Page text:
As is very common for soldiers in the Army, RLB's first set of orders were for South Korea. He was enlisted and would be going to his first unit as a Private First Class (E3). I had heard of other families following their soldiers to South Korea and got busy finding out all that I would need to do to relocate our three children and me. We wouldn't be sponsored by the Army to do this so every expense would be from out of pocket and all the information I'd need would have to be found on my own.
One month into his assignment there, RLB was meeting us at the Incheon International Airport. We were on our way to what would become a life changing journey. We stayed in a small hotel on the Army Post RLB was living for ten days while I set out to find an apartment and furnishings for it. There were several Americans already there that were willing to help me. I also met a Korean woman who would become a dear friend and helper for our family.
We lived in the city of Dongducheon in a 600 square foot apartment on the fifteenth floor. While our amenities were nil, but for an American bathroom and heat, our view was breathtaking.
The Vice Guide to Travel. You'll find their guide to Liberia through the link.
In no way do I encourage you to want to "go there to help." There is no place for a woman in missionary work in these places of the world that the Vice Guide covers. I will never condone the sending of women to these or many other countries. I'll have a lot more to say on the Missionary Industry in a different essay.
I want you to watch these videos and read books and articles on these places for one purpose: to look around your life and hit your knees in thanksgiving and gratitude for where you are. To get over yourself and the issues you whine about. To release your entitled mentality and prudish disposition. You've been coddled and protected. You've lived a very cozy life and are ignorant to what life entails for the majority of the world. Not one complaint should fall from your lips of what you do not have. I don't suggest that I have even fully grasped the measure of blessing I have in my life. I purposefully continue to watch these videos and read books so that I may always remain in awe of the provision and safety in which I live.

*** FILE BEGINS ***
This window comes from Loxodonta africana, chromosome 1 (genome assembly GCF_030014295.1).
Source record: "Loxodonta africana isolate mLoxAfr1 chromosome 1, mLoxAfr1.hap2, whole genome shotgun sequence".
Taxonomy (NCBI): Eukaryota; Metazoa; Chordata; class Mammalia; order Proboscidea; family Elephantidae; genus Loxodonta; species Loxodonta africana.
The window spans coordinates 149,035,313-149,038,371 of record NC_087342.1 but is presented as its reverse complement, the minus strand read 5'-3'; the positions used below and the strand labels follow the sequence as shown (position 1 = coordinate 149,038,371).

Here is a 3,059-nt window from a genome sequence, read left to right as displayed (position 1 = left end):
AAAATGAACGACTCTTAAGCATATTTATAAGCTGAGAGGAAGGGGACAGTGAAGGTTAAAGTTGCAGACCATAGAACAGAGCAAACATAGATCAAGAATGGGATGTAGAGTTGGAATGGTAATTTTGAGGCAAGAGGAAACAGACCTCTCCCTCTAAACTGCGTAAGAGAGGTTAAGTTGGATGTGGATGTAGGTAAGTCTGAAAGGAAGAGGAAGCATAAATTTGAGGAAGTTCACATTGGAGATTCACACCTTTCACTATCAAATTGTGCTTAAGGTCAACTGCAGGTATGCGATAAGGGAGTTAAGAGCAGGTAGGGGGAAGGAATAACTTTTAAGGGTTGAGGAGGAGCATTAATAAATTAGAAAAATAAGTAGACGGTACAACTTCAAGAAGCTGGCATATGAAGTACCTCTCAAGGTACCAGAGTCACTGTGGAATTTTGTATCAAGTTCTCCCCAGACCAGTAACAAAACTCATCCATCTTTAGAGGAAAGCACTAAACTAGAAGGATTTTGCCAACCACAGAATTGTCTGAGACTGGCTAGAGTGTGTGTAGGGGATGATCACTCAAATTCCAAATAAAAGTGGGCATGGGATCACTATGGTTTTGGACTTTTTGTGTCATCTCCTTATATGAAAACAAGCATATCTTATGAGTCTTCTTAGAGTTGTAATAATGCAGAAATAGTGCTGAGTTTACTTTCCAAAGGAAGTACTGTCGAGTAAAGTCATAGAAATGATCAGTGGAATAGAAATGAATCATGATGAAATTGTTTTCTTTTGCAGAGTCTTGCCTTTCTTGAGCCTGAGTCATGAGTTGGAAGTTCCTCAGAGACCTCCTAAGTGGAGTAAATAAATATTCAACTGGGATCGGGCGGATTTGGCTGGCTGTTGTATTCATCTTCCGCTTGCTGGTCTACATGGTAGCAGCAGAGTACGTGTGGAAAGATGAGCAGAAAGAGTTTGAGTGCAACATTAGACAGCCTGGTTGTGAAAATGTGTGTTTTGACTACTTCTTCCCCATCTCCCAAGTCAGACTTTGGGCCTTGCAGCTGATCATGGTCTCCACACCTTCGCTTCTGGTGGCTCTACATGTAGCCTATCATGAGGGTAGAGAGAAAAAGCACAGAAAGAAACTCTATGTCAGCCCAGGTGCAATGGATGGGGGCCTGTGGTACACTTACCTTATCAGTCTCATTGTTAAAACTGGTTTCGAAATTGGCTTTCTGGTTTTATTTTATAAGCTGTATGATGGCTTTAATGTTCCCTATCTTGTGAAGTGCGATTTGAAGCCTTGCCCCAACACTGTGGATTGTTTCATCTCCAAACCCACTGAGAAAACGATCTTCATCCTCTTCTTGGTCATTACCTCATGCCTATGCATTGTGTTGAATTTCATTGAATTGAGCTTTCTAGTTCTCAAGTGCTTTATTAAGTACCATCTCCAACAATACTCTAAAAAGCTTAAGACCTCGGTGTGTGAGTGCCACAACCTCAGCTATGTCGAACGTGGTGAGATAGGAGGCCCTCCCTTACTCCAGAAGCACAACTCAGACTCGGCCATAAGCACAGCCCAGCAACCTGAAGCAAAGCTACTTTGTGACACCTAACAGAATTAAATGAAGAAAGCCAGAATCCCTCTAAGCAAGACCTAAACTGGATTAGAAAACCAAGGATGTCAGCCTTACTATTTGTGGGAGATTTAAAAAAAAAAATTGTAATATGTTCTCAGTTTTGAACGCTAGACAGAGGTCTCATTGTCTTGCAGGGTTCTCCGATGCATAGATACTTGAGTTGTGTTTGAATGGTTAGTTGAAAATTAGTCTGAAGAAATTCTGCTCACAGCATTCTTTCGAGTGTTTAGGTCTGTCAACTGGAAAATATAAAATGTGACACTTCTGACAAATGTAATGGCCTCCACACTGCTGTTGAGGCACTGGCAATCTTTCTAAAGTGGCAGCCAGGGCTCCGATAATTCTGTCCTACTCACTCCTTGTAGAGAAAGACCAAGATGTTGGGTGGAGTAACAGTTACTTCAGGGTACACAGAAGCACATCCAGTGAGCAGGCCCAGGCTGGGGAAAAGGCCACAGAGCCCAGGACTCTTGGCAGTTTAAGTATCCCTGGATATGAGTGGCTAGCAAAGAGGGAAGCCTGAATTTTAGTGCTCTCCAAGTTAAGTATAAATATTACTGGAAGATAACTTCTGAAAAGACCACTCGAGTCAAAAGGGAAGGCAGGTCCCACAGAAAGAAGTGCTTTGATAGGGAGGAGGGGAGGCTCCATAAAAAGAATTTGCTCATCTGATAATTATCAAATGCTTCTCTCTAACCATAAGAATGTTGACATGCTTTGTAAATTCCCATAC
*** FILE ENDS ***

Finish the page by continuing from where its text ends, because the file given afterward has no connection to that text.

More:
Back to South Korea.
While vastly different than the U.S., Korea is a first world nation. Where we lived, while it was safe, what was deemed normal and average in affluence was very different than an American's experience. The first reality is the smell. We live in a very fresh smelling country here in the U.S. It took some adjustment to smelling sewage where ever we went. The second eye opener was how tight and crowded all of the shops and businesses were. And the third eye opener was wherever we went, we saw Filipinas...Pinay...girls from the Philippines.
Quickly Americans learn the stories. This is the first hand account I learned from my new Filipina friends:
The Feminist movement of South Korea drove girls into education and pursuit of careers. No longer satisfied with being a farmer's wife, the women of the northern cities moved south to Seoul. The Korean women were also no longer available to work in the bars that serviced the U.S. Military. The men in the north, in need of wives, found that some women, starving in the Philippines, would marry them, bear children, and help with their farms and businesses. The bar owners learned these girls could replace the Korean woman who used to earn them money prostituting themselves to American Soldiers. Many industrious Koreans have made it their business to get these Filipinas into the country. This industry has moved beyond the Philippines into Ukraine and Russia.